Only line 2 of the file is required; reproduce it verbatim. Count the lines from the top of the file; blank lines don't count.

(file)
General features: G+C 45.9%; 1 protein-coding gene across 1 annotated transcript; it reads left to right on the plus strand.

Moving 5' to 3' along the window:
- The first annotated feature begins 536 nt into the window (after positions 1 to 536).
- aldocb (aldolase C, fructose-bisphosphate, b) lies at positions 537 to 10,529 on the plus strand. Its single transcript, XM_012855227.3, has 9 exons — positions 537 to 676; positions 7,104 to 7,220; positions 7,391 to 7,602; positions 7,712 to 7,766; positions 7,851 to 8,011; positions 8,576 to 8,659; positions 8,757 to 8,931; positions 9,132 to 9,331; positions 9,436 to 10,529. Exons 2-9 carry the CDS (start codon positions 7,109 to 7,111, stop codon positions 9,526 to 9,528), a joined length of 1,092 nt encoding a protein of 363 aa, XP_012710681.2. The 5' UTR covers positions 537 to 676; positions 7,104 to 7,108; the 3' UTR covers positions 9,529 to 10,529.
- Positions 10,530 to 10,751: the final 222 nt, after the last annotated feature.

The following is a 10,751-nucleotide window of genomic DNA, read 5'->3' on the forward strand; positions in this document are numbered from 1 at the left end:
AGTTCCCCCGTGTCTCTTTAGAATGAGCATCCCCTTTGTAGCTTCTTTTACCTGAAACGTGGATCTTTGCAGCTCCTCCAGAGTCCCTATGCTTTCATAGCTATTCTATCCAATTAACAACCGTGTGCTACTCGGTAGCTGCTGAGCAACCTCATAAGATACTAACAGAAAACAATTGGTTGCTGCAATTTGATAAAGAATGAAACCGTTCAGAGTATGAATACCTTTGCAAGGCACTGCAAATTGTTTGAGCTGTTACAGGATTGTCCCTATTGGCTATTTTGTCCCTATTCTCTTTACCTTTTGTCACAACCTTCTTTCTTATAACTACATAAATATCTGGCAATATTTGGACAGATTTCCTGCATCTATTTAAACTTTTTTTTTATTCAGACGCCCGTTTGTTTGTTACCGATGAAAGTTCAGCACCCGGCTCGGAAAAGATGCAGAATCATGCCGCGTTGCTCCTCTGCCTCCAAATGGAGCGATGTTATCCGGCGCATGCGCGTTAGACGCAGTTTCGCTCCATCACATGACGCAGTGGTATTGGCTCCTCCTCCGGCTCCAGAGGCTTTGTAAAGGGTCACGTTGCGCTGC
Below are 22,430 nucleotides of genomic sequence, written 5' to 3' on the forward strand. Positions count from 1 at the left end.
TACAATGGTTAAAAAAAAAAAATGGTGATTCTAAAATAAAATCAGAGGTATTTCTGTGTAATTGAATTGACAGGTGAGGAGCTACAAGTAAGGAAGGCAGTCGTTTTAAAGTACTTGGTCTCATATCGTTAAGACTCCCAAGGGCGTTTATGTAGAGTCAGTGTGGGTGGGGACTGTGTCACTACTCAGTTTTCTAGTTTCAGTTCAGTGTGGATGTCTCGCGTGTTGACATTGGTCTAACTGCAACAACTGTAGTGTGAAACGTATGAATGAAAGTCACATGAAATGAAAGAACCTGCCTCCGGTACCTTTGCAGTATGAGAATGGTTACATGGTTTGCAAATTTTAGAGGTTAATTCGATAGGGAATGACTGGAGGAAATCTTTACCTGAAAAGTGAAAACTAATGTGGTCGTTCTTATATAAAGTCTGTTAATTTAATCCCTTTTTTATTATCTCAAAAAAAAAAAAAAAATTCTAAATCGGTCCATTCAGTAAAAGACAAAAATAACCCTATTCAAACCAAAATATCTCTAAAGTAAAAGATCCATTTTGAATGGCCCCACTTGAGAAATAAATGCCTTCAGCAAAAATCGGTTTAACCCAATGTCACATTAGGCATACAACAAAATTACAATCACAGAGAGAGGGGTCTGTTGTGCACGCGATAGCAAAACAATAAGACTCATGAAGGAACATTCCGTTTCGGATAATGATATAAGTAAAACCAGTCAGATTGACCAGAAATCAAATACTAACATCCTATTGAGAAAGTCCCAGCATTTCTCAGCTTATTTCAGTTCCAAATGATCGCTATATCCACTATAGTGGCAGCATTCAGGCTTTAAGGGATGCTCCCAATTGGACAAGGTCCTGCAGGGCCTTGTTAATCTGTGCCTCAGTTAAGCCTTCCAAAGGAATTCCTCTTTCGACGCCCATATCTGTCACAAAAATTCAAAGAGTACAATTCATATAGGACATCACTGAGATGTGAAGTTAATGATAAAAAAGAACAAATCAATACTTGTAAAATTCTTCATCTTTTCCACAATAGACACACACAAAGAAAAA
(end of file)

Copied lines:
Moving 5' to 3' along the window: